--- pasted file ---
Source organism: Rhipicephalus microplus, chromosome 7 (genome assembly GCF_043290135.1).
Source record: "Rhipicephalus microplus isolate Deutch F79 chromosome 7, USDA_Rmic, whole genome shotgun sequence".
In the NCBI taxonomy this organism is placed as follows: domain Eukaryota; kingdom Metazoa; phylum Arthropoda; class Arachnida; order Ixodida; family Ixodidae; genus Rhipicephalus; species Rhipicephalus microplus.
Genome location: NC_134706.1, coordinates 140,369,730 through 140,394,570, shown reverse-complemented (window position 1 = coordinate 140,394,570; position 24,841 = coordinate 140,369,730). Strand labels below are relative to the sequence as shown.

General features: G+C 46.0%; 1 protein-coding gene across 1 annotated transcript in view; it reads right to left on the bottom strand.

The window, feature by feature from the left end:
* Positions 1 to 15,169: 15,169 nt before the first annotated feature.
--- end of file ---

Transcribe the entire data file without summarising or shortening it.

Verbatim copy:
Source organism: Rhipicephalus microplus, chromosome 7 (genome assembly GCF_043290135.1).
Source record: "Rhipicephalus microplus isolate Deutch F79 chromosome 7, USDA_Rmic, whole genome shotgun sequence".
In the NCBI taxonomy this organism is placed as follows: domain Eukaryota; kingdom Metazoa; phylum Arthropoda; class Arachnida; order Ixodida; family Ixodidae; genus Rhipicephalus; species Rhipicephalus microplus.
Genome location: NC_134706.1, coordinates 140,369,730 through 140,394,570, shown reverse-complemented (window position 1 = coordinate 140,394,570; position 24,841 = coordinate 140,369,730). Strand labels below are relative to the sequence as shown.

General features: G+C 46.0%; 1 protein-coding gene across 1 annotated transcript in view; it reads right to left on the bottom strand.

The window, feature by feature from the left end:
* Positions 1 to 15,169: 15,169 nt before the first annotated feature.